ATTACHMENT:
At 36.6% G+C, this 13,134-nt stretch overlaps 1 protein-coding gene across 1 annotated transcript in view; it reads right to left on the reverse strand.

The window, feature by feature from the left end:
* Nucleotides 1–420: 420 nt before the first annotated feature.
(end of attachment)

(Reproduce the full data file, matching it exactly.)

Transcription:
At 36.6% G+C, this 13,134-nt stretch overlaps 1 protein-coding gene across 1 annotated transcript in view; it reads right to left on the reverse strand.

The window, feature by feature from the left end:
* Nucleotides 1–420: 420 nt before the first annotated feature.